2. Ports often require that bags be weighed during unloading to limit their liability. They then issue an "official weight" based on their calculations.

    Port documents often are not completed with a high degree of accuracy, and/or the port authorities do not release these reports to CARE, its counterpart or the surveyor. The presence of CARE staff and independent surveyors may insure greater accuracy of the port reports. CARE or its agent should request, in writing, copies of all port documents for claims purposes. Country offices must keep files of all requests to ports, even if the port does not respond, to show auditors and donors that efforts were made to obtain the information.

  3. Sample Weights
    1. Breakbulk Shipments
    2. A sample of bags or tins should be weighed at port in the presence of a shipping company representative, the independent surveyor, and CARE, its counterpart or other representative. The sample weight will determine the uniformity of unit weights in the shipment. (See Sampling Guidance below).

    3. Bulk Cargo
    4. Most ports do not have adequate facilities to properly package food to a standard weight. Bags from this source should be monitored closely. Because of lax oversight and faulty bagging equipment, there is a greater incidence of short-weight deliveries.

    5. Sampling Guidance
    6. A simple method of sampling bags or containers recommended by the Food and Agricultural Organization (FAO) and adapted for this manual is the following:

      Sampling Guidance


      The range of tolerance must be negotiated with the donor. In some cases, donors establish weight tolerances for shipments from their countries. The Procurement Office in CARE USA Headquarters should advise country offices of acceptable weight variances for all U.S. Government donated food. Country offices should obtain the same information from non-U.S. donors.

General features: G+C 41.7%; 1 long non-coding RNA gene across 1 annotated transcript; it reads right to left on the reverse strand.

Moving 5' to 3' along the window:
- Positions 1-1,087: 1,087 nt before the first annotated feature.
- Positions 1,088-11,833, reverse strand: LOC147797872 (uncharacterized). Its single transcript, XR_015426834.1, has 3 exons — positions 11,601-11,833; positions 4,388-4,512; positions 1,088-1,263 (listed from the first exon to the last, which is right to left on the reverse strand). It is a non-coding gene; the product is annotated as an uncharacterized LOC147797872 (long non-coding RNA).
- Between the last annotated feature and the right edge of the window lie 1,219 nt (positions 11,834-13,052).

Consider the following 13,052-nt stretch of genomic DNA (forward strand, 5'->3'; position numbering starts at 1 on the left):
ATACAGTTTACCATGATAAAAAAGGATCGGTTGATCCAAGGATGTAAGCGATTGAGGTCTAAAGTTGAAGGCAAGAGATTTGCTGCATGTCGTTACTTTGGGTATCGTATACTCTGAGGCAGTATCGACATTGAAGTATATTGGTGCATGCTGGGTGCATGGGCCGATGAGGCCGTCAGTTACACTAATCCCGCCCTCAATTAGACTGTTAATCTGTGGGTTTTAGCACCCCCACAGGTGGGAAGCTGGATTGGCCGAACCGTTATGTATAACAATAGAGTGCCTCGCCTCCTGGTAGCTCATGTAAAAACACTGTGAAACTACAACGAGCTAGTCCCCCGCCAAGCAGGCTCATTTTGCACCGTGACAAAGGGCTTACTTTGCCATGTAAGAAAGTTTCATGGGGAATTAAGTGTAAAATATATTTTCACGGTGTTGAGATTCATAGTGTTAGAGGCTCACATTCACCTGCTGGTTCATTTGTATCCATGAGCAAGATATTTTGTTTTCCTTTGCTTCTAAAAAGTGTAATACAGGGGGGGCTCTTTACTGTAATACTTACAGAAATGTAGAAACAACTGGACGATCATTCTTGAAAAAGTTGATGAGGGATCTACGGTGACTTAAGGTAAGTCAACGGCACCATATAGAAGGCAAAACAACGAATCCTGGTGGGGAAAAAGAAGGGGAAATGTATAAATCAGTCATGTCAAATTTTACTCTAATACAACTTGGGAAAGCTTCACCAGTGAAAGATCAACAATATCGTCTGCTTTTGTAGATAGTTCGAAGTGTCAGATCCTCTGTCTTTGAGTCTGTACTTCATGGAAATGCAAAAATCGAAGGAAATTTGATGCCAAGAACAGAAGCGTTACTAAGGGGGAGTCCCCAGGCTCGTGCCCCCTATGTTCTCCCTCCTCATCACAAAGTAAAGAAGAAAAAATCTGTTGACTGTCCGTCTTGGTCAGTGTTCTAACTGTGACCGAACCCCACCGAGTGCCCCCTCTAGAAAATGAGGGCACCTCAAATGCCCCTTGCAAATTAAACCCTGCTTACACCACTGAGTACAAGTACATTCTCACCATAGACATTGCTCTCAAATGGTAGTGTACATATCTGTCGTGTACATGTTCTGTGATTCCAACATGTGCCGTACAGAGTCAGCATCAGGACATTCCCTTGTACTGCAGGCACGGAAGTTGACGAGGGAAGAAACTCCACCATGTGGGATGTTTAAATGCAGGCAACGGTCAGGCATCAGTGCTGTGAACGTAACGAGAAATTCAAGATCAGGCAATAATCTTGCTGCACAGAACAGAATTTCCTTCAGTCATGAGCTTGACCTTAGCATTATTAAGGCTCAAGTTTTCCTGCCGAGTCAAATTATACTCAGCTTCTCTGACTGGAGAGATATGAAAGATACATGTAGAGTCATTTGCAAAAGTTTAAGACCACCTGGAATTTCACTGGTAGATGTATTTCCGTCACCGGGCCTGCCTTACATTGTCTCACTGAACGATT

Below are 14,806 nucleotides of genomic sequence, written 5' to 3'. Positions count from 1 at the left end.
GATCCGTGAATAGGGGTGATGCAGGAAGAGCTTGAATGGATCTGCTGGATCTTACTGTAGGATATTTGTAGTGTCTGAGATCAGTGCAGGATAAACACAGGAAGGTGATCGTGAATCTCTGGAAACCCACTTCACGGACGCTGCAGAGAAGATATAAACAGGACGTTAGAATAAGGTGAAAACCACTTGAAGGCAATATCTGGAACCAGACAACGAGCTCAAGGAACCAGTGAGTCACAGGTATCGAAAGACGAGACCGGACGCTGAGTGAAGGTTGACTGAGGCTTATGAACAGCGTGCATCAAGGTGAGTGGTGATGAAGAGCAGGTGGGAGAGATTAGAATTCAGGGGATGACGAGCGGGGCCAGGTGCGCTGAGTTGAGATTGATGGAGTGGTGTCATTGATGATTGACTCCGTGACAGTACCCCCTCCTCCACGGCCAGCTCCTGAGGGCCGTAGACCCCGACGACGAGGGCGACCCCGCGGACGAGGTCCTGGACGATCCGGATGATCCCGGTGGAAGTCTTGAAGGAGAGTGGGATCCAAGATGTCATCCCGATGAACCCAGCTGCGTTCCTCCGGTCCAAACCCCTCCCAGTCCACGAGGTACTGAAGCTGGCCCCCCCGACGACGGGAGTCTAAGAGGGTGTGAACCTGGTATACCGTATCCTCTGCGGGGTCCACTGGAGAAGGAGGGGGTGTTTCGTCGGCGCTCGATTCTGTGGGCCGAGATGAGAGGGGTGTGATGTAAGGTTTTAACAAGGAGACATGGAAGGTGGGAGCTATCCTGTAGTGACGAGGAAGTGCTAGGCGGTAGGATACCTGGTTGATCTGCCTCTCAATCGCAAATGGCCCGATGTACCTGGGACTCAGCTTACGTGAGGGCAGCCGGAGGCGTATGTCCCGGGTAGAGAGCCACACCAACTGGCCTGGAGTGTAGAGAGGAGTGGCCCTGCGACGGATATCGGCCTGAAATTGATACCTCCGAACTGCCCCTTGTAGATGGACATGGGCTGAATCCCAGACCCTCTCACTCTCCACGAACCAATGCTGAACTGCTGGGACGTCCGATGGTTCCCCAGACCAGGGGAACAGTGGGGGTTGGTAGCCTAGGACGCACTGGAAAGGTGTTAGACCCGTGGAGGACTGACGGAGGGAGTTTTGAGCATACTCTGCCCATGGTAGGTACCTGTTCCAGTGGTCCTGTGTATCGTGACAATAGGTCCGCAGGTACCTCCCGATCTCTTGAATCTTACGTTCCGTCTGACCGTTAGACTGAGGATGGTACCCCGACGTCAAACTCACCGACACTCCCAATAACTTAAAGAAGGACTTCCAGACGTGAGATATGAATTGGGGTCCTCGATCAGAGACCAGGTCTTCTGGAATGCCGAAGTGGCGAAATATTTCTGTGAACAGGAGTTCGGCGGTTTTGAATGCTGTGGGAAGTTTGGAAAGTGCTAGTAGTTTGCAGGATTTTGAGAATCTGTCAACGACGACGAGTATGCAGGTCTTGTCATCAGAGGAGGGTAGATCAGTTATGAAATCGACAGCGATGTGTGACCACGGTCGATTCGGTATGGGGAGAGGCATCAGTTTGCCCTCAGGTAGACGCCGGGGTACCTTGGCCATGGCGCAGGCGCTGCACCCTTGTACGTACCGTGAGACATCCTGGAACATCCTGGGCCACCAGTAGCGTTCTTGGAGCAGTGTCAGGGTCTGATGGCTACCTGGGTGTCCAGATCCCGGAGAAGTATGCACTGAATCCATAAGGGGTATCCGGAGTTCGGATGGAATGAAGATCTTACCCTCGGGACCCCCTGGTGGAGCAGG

The tolerance range should be known only by the person authorizing repackaging (i.e., the port officer) to avoid collusion among those handling the food. All packages that do not fall within the tolerance range permitted by the donor must be re bagged before they are transported to warehouses or centers.

Excess Landings

Occasionally, a ship will discharge more food than stated on the Bill of Lading.

  1. Acceptance of Food
  2. A country office may accept the food if it receives the following, in writing, from the shipping company:

    • The shipping company offers the food to CARE.
    • The shipping company accepts responsibility for any storage charges levied on the excess food.
    • A Health Authority certifies that the food is fit for human consumption.
    • The shipping company agrees to pay any customs duty levied against the excess food.
  3. Notice to CARE International and Donors
  4. The country office should notify the local representative of the donor, in writing, about the excess food and CARE’s plans to use it. The CARE International headquarters office that assisted the country office in procuring the food should be notified of the following:

    • Date and time of first notification of the excess food
    • Actions taken to obtain the excess food
    • Date and place food made available to CARE
    • Condition of the food
    • Disposition of the food.